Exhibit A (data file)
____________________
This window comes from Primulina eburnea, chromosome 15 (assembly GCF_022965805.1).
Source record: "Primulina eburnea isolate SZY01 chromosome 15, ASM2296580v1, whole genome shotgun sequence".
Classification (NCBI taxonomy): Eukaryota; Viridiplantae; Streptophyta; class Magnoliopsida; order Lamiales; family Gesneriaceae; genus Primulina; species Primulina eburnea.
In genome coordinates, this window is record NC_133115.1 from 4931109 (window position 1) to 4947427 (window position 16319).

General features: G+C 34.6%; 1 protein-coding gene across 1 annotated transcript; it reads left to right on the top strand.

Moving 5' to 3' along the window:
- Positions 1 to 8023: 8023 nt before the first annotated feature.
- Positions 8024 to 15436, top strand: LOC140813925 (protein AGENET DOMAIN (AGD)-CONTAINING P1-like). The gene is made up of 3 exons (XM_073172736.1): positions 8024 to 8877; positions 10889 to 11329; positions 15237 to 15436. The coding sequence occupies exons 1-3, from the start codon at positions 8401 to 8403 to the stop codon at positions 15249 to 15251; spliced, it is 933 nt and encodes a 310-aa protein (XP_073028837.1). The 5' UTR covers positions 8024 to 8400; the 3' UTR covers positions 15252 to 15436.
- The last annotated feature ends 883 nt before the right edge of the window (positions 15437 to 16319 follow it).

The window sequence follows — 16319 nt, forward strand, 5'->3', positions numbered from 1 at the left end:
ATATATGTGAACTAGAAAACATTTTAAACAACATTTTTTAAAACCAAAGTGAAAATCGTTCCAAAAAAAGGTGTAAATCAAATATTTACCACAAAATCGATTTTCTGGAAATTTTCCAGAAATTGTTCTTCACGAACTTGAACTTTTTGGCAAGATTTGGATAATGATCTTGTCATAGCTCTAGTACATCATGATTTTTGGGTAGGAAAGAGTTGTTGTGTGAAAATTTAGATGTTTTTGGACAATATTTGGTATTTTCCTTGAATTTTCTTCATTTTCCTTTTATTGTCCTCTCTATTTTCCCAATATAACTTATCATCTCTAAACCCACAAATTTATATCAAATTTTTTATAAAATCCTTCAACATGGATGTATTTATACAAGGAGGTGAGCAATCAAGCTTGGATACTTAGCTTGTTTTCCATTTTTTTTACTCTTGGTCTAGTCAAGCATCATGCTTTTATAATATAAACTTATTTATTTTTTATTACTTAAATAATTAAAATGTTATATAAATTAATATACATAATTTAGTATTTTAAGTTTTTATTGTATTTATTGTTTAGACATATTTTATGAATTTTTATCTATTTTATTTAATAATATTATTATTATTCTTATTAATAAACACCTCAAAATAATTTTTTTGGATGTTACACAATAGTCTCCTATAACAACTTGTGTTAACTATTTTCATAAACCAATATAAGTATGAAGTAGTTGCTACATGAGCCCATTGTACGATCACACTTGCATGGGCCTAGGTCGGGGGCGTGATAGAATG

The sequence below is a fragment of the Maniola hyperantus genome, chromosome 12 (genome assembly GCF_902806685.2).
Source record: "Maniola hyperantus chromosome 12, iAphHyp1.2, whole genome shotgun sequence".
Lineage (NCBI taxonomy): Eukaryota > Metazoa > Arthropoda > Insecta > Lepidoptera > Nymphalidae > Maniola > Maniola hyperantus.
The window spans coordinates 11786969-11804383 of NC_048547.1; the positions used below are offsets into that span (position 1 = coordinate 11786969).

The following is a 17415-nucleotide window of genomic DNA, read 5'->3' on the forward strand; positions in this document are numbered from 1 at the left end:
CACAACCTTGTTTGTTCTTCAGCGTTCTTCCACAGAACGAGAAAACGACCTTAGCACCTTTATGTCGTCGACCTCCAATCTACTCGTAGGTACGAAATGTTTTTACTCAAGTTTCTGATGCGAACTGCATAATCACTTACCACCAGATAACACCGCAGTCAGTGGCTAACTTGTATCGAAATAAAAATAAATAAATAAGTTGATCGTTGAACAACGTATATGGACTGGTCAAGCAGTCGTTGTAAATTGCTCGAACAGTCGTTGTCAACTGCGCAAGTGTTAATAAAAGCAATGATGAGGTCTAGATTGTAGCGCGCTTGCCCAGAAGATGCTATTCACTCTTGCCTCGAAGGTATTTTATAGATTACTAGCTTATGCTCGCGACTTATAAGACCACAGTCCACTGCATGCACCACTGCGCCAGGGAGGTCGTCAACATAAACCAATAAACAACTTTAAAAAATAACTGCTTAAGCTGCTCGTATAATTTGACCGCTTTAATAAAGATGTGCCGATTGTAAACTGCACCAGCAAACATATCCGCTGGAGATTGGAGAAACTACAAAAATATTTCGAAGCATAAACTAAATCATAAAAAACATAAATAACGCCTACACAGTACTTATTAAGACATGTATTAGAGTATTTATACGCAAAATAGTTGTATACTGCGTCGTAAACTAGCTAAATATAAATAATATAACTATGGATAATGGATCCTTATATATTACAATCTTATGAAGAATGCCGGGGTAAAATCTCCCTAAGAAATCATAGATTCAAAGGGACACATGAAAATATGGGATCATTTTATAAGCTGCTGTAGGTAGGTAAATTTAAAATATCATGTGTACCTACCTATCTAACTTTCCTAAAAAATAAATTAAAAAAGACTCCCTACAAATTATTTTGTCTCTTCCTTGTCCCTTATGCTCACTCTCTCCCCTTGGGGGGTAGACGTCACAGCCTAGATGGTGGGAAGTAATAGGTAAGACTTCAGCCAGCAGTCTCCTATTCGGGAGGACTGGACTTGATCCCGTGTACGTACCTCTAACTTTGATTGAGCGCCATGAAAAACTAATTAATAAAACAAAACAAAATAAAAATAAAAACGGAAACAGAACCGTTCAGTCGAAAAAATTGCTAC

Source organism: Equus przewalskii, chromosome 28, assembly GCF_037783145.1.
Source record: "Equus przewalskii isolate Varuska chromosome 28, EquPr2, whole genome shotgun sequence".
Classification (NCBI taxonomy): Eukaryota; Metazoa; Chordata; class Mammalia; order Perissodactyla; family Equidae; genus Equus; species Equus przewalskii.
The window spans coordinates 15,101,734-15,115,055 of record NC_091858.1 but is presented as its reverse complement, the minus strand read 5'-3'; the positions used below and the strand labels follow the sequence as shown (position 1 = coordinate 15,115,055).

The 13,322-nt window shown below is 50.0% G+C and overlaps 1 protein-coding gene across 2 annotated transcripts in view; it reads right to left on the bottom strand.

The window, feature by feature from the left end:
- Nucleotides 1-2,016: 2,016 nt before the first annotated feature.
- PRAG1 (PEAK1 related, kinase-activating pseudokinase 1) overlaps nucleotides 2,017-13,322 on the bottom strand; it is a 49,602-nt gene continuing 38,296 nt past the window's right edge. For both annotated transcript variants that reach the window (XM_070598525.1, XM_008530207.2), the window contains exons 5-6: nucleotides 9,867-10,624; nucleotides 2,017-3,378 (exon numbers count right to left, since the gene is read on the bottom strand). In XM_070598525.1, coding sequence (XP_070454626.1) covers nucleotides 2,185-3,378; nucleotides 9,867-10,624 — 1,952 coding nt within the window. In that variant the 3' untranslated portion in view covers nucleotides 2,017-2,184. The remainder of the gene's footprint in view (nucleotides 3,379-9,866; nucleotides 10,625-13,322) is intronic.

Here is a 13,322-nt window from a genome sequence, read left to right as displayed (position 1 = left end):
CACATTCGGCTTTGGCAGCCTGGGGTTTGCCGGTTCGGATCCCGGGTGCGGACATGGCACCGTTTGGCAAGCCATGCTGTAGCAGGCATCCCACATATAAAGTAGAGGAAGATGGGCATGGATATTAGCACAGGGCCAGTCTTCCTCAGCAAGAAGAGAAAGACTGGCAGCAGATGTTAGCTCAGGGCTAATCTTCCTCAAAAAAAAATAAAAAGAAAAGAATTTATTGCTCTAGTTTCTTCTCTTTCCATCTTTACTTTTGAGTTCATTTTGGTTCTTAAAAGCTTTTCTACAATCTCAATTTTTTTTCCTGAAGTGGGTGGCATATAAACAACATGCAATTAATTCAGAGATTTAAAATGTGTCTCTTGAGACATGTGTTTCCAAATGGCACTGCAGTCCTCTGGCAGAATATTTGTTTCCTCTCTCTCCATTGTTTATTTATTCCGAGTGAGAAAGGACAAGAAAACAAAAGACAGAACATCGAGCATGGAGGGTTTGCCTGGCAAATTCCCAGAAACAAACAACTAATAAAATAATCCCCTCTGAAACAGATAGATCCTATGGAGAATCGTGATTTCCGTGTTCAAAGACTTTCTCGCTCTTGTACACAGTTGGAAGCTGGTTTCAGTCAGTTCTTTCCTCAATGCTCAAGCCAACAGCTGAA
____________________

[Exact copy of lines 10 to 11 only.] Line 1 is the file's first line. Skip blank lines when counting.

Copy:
The window sequence follows — 16319 nt, forward strand, 5'->3', positions numbered from 1 at the left end:
ATATATGTGAACTAGAAAACATTTTAAACAACATTTTTTAAAACCAAAGTGAAAATCGTTCCAAAAAAAGGTGTAAATCAAATATTTACCACAAAATCGATTTTCTGGAAATTTTCCAGAAATTGTTCTTCACGAACTTGAACTTTTTGGCAAGATTTGGATAATGATCTTGTCATAGCTCTAGTACATCATGATTTTTGGGTAGGAAAGAGTTGTTGTGTGAAAATTTAGATGTTTTTGGACAATATTTGGTATTTTCCTTGAATTTTCTTCATTTTCCTTTTATTGTCCTCTCTATTTTCCCAATATAACTTATCATCTCTAAACCCACAAATTTATATCAAATTTTTTATAAAATCCTTCAACATGGATGTATTTATACAAGGAGGTGAGCAATCAAGCTTGGATACTTAGCTTGTTTTCCATTTTTTTTACTCTTGGTCTAGTCAAGCATCATGCTTTTATAATATAAACTTATTTATTTTTTATTACTTAAATAATTAAAATGTTATATAAATTAATATACATAATTTAGTATTTTAAGTTTTTATTGTATTTATTGTTTAGACATATTTTATGAATTTTTATCTATTTTATTTAATAATATTATTATTATTCTTATTAATAAACACCTCAAAATAATTTTTTTGGATGTTACACAATAGTCTCCTATAACAACTTGTGTTAACTATTTTCATAAACCAATATAAGTATGAAGTAGTTGCTACATGAGCCCATTGTACGATCACACTTGCATGGGCCTAGGTCGGGGGCGTGATAGAATG